An Update on the Russian Invasion of Ukraine, 4 January 2023
As has become customary, the end of each year now features a bombardment of “Top 9” posts on social media. This is a trend that I don’t mind as it provides a quick glimpse into the recent year. When I downloaded my top 9 one of the images that featured was the Ukrainian capital Kiev in flames (see below). This image was one of the first to be shared following the Russian invasion of Ukraine and it is hard to believe that today the war still rages on.
I remember vividly how I felt that day and how I truly thought the world would step in and reality would return.
The world has stepped in, which I doubt Russian President Putin expected, but the world has joined in slowly as everyone struggled to comprehend that war had once again come to the European continent.
When I last wrote about the conflict 40% of Ukraine’s power systems had been destroyed as Russia began a campaign against the countries critical infrastructure. Much of the capital remains without essential services but the resolve of the people remains.
An image that circulated the internet during December was of Kiev decorated for Christmas. Indeed, a picture tells what a thousand words could only try to illustrate but it also shows the resolve of the people that they remain unwilling to give in. We lost contact with our family in Ukraine months ago and are still awaiting news. We hoped that Christmas would bring answers to those, who like us, didn’t know what horrors our family and friends have had to witness. Instead the war continued.
It is this defiance and the support of the world that has been Russia’s undoing. In early November, President Putin passed a decree that allowed people convicted of serious crimes to be mobilised for the Russian army. Excluded are people who have committed sex crimes involving children and treasonous crimes. Everyone else can now be utilised in the campaign. This is so hard to believe but is it a sign that Russian manpower is crumbling? Later reports have suggested that almost half a million mercenaries have been engaged by the Russian-backed Wagner group with these contractors being drafted from all over the world, mainly countries sympathetic and friendly to Russia.
On 11 November Ukrainian troops liberated the city of Kherson which had been the scene of several fierce attacks. Just a few days later Russia launched close to 100 missiles across Ukrainian cities with one crossing into Poland killing two citizens.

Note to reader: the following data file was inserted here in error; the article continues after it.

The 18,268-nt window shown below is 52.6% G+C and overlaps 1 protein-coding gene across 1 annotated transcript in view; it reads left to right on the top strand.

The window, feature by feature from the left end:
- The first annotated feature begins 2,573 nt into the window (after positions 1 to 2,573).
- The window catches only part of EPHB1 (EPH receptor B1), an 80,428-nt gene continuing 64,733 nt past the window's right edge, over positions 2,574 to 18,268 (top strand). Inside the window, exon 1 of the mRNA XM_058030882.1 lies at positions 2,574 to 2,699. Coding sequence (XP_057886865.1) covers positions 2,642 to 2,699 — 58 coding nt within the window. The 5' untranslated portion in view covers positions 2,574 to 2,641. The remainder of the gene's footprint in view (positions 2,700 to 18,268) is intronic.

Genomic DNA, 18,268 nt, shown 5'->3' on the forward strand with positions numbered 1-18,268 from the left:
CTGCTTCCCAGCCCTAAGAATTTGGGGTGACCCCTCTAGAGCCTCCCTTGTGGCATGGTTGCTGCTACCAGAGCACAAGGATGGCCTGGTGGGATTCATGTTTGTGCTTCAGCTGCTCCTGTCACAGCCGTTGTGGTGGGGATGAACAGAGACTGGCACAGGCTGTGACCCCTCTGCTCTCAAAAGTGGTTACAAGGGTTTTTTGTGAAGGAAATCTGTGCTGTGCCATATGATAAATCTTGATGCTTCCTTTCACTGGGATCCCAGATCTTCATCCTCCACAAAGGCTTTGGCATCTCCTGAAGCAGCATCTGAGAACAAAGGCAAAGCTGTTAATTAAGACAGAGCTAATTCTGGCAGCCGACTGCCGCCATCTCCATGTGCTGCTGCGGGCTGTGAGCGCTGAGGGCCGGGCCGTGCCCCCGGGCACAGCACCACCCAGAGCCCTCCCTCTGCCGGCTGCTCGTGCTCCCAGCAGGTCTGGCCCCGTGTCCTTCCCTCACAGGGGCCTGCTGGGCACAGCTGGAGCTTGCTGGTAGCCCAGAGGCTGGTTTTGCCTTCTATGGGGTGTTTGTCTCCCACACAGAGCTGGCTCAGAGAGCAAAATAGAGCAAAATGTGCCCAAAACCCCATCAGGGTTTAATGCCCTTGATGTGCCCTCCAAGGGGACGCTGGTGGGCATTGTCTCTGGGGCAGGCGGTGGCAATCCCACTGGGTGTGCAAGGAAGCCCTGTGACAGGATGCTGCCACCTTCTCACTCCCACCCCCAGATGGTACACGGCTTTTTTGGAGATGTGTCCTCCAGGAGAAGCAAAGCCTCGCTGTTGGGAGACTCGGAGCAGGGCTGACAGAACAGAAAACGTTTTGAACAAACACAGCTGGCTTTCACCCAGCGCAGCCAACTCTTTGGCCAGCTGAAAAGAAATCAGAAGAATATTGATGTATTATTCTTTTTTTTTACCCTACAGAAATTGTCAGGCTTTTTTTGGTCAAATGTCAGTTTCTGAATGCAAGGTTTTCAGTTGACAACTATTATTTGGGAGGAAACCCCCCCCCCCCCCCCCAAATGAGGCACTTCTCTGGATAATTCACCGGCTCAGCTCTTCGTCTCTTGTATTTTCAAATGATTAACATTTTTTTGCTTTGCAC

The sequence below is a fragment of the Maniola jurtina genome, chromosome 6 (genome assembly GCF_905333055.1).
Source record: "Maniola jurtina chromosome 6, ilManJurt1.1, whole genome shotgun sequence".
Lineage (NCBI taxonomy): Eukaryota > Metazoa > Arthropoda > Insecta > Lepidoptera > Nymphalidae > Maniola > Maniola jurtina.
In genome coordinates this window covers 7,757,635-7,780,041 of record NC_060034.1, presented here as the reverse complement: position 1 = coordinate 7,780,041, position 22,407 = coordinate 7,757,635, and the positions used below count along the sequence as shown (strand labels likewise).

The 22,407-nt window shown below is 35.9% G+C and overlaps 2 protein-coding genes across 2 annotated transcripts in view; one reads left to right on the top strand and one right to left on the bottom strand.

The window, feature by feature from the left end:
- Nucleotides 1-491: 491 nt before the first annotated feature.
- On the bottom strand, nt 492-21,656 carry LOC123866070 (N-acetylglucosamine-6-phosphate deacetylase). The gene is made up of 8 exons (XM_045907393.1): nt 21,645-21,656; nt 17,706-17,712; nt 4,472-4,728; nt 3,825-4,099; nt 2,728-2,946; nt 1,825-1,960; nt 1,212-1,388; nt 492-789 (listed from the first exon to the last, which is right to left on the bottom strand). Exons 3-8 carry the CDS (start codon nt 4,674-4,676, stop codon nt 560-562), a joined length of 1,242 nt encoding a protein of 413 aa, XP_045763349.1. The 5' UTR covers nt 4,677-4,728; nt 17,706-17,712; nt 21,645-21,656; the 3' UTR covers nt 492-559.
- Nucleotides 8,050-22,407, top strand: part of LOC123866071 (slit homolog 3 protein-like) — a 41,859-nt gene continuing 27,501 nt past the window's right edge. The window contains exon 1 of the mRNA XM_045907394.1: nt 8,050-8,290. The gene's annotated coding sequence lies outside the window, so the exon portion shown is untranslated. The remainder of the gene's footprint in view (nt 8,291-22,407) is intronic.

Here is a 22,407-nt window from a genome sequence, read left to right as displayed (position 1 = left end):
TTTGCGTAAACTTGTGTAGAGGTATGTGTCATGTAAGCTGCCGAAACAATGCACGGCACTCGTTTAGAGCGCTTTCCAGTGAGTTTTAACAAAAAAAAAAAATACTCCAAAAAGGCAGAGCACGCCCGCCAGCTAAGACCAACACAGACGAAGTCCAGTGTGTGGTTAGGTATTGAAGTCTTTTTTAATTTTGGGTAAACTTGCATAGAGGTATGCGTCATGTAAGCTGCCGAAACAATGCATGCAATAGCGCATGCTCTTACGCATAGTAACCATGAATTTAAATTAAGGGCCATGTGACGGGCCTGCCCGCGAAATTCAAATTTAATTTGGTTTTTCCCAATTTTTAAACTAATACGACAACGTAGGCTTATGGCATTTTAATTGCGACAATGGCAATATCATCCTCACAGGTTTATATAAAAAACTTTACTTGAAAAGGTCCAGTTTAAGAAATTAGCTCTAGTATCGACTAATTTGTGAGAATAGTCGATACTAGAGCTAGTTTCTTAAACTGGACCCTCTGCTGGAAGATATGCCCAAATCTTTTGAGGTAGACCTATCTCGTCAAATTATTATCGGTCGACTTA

Kherson would not remain safe from further Russian attack though and on Christmas Eve, 24 December, Russian forces shelled Kherson targeting a shopping centre and market, killing 10 and injuring 55. On the same day Russian troops moved towards Ukraine’s northern border from inside Belarussian territory.
In the weeks leading up to Christmas, on the 15 December Ukrainian President Zelensky suggested that Russia start to withdraw its troops ahead of the religious season. In response Putin stated that there would be no ceasefire, not unless Ukraine accepted that the territory being held by Russia was now Russian territory permanently.
In the immediate lead up to Christmas, on 22 December, Putin was quoted calling the conflict a “war” while speaking to journalists. This was in direct contrast to earlier in the month on 7 December when Putin stated that what he calls the “special military operation” is taking longer than expected.
Back in March 2022 a censorship law was passed in Russia that forbid the conflict being called a war, so it appears that Putin has broken his own censorship law which has his critics calling for him to be imprisoned for treason as per the law.
The new year, 2023, saw Ukraine strike first, at 00:01 precisely, killing 400 Russian soldiers and injuring a further 300 (according to Ukrainians reports) in a missile strike on Makiivka which is in Russian held Donetsk. The site of the attack was a Russian military camp for new conscripts Russian reports suggest just 63 were killed but that American arsenal was used. Their figure was later updated to 89 and Russian media has blamed the conscripts use of their mobile phones for drawing Ukrainian attention to their position. Despite the camp being in an undisclosed location and phone usage banned it it said that conscripts ignored this order and so the mass appearance of mobile usage in the area is what alerted Ukrainian forces to their presence. Yes, it seems Russia is blaming their own new conscripts for this attack.
No matter what side is the perpetrator this war is senseless and the longer it continues the worst it becomes. I hope 2023 brings a return of common-sense and an end to the bloodshed.
*This blog has been put together with multiple current news sources such as the BBC World News Podcast, local nightly news and media outlets such as News.com
Articles and Websites:
"Ukraine War in Maps: Tracking the Russian Invasion", BBC News (15 August 2022), <https://www.bbc.com/news/world-europe-60506682>
"War in Ukraine", BBC World News (multiple articles), <https://www.bbc.com/news/world-60525350>
War in Ukraine (website of the War in Ukraine hosted by Ukraine), <www.war.ukraine.ua>
"Global Conflict Tracker", Council on Foreign Relations (Updated 12 May 2022), <https://www.cfr.org/global-conflict-tracker/conflict/conflict-ukraine>
Disclaimer: The observations and comments made in this blog are made after reflecting on the news stories and histories I read. History plays a big part in how I understand the present so my comments largely take into account history and the role it has in the present. After all, those who do not learn from history are destined to repeat it.